Is this a good thing, a bad thing, or nonsense?
The correct answer is "nonsense". One look at BEA GDP Release is all it takes to determine the answer.
The price index for gross domestic purchases, which measures prices paid by U.S. residents, increased 0.3 percent in the second quarter, compared with an increase of 1.2 percent in the first. Excluding food and energy prices, the price index for gross domestic purchases increased 0.8 percent in the second quarter compared with 1.4 percent in the first.How Convenient
My friend "BC" says
How convenient, otherwise real GDP would have printed at 0.8%, prices constant.
Yet, the yoy rate of real final sales per capita is below 1% for the second quarter in a row, whereas the second quarter annualized rate is near contracting. Had the deflator been reported at the rate in Q1, the yoy and 2-qtr. annualized real final sales per capita rates would have been reported as contracting.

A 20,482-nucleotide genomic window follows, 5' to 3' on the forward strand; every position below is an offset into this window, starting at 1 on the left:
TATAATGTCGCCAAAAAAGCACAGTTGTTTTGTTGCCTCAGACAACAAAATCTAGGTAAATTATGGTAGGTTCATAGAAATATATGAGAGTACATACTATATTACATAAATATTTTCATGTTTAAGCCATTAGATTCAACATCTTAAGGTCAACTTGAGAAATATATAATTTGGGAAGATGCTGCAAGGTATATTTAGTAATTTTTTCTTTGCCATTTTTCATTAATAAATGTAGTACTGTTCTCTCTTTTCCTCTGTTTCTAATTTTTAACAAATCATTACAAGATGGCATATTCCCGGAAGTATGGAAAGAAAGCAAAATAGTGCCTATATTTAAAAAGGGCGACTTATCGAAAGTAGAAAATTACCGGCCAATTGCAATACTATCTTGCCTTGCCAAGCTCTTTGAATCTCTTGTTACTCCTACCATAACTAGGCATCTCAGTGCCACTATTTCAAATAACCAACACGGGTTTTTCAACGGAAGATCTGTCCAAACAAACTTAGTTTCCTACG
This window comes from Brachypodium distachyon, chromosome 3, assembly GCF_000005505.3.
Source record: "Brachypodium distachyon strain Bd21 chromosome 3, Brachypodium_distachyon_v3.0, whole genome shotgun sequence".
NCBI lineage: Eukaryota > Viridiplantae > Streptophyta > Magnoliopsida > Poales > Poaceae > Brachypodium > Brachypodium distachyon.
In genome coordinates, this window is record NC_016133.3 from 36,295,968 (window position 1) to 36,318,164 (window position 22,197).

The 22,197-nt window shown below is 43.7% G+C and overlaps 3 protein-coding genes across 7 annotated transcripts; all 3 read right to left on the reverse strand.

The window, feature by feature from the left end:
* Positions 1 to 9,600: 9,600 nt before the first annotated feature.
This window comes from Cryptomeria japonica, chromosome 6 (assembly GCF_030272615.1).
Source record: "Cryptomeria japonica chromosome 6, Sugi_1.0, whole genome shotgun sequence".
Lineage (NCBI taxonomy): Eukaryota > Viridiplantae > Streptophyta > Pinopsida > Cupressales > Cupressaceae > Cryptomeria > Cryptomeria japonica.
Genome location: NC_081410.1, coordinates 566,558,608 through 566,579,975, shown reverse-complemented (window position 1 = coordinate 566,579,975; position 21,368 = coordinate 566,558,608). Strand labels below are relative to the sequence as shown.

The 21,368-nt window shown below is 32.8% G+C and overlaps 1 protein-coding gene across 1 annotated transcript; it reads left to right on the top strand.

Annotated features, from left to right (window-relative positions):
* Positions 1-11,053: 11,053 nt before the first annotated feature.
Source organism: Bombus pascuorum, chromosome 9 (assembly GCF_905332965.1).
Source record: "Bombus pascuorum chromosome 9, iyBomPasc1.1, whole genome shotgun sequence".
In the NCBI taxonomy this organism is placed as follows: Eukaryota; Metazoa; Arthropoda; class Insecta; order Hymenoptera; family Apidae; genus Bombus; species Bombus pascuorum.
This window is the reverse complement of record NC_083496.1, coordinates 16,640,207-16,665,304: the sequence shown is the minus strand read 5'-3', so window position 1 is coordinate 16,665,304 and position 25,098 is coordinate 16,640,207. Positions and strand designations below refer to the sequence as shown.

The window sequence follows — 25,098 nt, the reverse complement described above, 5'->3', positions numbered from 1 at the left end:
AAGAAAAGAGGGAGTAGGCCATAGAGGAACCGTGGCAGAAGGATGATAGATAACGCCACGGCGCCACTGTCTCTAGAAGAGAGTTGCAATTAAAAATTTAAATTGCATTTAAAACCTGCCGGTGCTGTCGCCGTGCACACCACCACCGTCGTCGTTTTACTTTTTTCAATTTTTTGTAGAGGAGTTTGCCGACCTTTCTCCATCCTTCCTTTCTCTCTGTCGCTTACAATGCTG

Doug Short at Advisor Perspectives came up with similar conclusions via email.
- Official GDP with the BEA’s GDP deflator (0.71% which is rounded in the popular press to 0.7%) gives us the official GDP of 1.67%, which rounds to 1.7%
- GDP with a hypothetical 1.6% deflator (as forecast by Briefing.com) would have been 0.78%, which rounds to 0.8%.
- GDP with the average deflator over the past 14 quarters (which is 1.75%) would have been 0.64%, which rounds to 0.6%.
Mike "Mish" Shedlock